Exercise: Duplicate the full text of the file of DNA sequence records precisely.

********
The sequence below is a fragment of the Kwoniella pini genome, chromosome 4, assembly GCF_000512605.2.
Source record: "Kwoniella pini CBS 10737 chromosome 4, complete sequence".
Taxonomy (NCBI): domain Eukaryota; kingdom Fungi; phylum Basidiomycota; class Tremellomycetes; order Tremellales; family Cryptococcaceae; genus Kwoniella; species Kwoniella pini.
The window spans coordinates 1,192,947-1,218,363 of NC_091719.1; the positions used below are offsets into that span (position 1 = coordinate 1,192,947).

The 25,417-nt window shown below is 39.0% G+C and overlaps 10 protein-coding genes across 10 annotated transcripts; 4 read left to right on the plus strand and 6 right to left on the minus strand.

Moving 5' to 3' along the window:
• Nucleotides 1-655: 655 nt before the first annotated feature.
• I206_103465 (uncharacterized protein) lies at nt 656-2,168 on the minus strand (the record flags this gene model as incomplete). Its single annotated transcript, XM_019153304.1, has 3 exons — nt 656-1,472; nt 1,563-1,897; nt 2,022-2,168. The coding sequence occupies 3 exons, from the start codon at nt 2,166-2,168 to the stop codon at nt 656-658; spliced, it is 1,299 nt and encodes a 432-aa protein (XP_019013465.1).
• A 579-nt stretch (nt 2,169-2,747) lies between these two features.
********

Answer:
The sequence below is a fragment of the Kwoniella pini genome, chromosome 4, assembly GCF_000512605.2.
Source record: "Kwoniella pini CBS 10737 chromosome 4, complete sequence".
Taxonomy (NCBI): domain Eukaryota; kingdom Fungi; phylum Basidiomycota; class Tremellomycetes; order Tremellales; family Cryptococcaceae; genus Kwoniella; species Kwoniella pini.
The window spans coordinates 1,192,947-1,218,363 of NC_091719.1; the positions used below are offsets into that span (position 1 = coordinate 1,192,947).

The 25,417-nt window shown below is 39.0% G+C and overlaps 10 protein-coding genes across 10 annotated transcripts; 4 read left to right on the plus strand and 6 right to left on the minus strand.

Moving 5' to 3' along the window:
• Nucleotides 1-655: 655 nt before the first annotated feature.
• I206_103465 (uncharacterized protein) lies at nt 656-2,168 on the minus strand (the record flags this gene model as incomplete). Its single annotated transcript, XM_019153304.1, has 3 exons — nt 656-1,472; nt 1,563-1,897; nt 2,022-2,168. The coding sequence occupies 3 exons, from the start codon at nt 2,166-2,168 to the stop codon at nt 656-658; spliced, it is 1,299 nt and encodes a 432-aa protein (XP_019013465.1).
• A 579-nt stretch (nt 2,169-2,747) lies between these two features.